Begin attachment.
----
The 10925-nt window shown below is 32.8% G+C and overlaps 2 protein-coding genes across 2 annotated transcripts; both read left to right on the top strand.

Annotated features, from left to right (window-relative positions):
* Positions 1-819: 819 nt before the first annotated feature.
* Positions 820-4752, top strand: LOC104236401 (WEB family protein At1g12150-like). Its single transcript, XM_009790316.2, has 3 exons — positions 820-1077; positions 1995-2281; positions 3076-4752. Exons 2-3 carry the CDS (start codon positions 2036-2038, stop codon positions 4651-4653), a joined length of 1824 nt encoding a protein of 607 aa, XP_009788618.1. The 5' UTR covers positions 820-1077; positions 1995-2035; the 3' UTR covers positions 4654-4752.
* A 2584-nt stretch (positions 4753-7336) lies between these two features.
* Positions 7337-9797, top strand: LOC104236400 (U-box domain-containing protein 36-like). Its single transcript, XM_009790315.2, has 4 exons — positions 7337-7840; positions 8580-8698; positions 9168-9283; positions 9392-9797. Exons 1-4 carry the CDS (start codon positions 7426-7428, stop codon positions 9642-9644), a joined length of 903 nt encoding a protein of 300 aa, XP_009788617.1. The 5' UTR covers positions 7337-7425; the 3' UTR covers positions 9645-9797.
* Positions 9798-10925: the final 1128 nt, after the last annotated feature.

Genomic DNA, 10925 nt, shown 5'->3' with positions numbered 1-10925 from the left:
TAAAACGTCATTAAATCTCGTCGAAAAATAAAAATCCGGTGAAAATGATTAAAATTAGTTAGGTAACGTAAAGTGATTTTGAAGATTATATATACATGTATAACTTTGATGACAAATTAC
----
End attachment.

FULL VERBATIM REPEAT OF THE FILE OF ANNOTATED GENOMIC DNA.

The 10925-nt window shown below is 32.8% G+C and overlaps 2 protein-coding genes across 2 annotated transcripts; both read left to right on the top strand.

Annotated features, from left to right (window-relative positions):
* Positions 1-819: 819 nt before the first annotated feature.
* Positions 820-4752, top strand: LOC104236401 (WEB family protein At1g12150-like). Its single transcript, XM_009790316.2, has 3 exons — positions 820-1077; positions 1995-2281; positions 3076-4752. Exons 2-3 carry the CDS (start codon positions 2036-2038, stop codon positions 4651-4653), a joined length of 1824 nt encoding a protein of 607 aa, XP_009788618.1. The 5' UTR covers positions 820-1077; positions 1995-2035; the 3' UTR covers positions 4654-4752.
* A 2584-nt stretch (positions 4753-7336) lies between these two features.
* Positions 7337-9797, top strand: LOC104236400 (U-box domain-containing protein 36-like). Its single transcript, XM_009790315.2, has 4 exons — positions 7337-7840; positions 8580-8698; positions 9168-9283; positions 9392-9797. Exons 1-4 carry the CDS (start codon positions 7426-7428, stop codon positions 9642-9644), a joined length of 903 nt encoding a protein of 300 aa, XP_009788617.1. The 5' UTR covers positions 7337-7425; the 3' UTR covers positions 9645-9797.
* Positions 9798-10925: the final 1128 nt, after the last annotated feature.

Genomic DNA, 10925 nt, shown 5'->3' with positions numbered 1-10925 from the left:
TAAAACGTCATTAAATCTCGTCGAAAAATAAAAATCCGGTGAAAATGATTAAAATTAGTTAGGTAACGTAAAGTGATTTTGAAGATTATATATACATGTATAACTTTGATGACAAATTAC